Robert Tas shares key tips on how to personalize the customer journey.
Today we constantly see the importance of customer experience and personalization at the top of CMOs’ agendas; yet I am stunned by our lack of progress. In a recent study conducted by Pega and the CMO Council, Predicting Routes to Revenue, less than three percent of CMOs reported feeling comfortable with their impact on maximizing the lifetime value of the customer. A further 45 percent of CMOs said they are challenged by not having the tools and capabilities to determine customer value, which limits their ability to make proper business decisions.
Given advances in technology over the past decade, why are we still struggling to drive better customer journeys? In my experience, there are three major obstacles organizations face when trying to crack the customer centric code:
Organizations are missing data and are not prioritizing their assets to get the most complete view of the customer, resulting in a failure to have a 360 degree view of all historical customer interactions in one central place. Data usually falls into silos, like campaigns or customer service, but is rarely integrated to further provide customer context.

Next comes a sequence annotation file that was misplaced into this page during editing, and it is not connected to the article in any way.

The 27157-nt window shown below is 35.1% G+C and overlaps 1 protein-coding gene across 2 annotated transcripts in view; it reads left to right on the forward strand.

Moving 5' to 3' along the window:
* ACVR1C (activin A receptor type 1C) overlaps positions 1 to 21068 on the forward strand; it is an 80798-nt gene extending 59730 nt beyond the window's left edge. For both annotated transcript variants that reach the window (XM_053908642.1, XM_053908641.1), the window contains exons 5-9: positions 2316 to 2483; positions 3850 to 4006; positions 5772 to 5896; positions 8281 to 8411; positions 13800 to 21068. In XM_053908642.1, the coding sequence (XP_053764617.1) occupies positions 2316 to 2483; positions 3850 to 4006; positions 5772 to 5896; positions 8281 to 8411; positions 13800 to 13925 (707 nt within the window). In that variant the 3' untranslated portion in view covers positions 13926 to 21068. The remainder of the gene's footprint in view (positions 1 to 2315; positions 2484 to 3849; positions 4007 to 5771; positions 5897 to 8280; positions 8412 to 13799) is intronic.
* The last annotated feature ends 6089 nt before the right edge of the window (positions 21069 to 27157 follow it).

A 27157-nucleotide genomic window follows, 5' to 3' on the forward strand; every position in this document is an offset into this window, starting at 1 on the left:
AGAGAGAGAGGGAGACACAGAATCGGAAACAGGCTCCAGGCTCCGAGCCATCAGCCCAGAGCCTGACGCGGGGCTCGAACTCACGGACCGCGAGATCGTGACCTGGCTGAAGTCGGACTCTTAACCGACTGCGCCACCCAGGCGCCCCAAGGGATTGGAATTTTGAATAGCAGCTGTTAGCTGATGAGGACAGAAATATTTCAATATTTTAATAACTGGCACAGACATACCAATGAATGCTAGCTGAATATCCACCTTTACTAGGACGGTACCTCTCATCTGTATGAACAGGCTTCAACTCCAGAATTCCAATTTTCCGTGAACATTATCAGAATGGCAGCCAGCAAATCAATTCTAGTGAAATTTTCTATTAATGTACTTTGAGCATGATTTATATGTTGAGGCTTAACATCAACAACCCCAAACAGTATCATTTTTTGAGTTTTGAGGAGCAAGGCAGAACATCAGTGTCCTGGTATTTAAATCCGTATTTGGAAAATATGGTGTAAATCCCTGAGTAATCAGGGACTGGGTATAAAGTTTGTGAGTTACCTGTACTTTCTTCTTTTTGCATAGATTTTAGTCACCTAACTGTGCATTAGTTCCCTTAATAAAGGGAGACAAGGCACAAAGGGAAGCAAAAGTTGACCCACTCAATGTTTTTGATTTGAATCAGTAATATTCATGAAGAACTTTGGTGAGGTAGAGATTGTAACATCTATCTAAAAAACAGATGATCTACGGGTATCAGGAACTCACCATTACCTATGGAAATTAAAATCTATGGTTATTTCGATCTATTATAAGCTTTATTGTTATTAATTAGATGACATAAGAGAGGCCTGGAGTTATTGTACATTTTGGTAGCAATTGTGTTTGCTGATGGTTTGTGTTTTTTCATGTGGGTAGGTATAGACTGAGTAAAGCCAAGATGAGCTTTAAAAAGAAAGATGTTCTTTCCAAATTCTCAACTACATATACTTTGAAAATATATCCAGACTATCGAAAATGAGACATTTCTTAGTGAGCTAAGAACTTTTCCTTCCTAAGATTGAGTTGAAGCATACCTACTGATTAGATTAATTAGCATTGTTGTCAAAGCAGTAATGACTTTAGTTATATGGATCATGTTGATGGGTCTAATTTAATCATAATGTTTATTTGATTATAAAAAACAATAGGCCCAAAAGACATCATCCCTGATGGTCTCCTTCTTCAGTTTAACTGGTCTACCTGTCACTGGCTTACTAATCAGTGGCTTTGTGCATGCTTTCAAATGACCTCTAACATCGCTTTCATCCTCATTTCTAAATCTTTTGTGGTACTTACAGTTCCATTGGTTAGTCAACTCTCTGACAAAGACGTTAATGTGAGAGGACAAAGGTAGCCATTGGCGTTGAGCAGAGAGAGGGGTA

Organizations lack integration across their legacy technology systems, which prevents them from delivering an end-to-end customer journey. It is no longer enough to just link data; process, business rules, and workflow must also be end-to-end.
Organizations lack an ethos or culture to put the customer first. Employee incentives are not tied to the behaviors needed to drive better customer experience. Marketing organizations have typically been set up with a channels focus like web or email, where the channel is the primary consideration for optimization. Another example is the product centric structure, in which product groups compete for customer attention. These constructs make it difficult to prioritize the customer’s needs first.
Read the full post, Removing Friction: Key to personalizing the customer journey, on LinkedIn.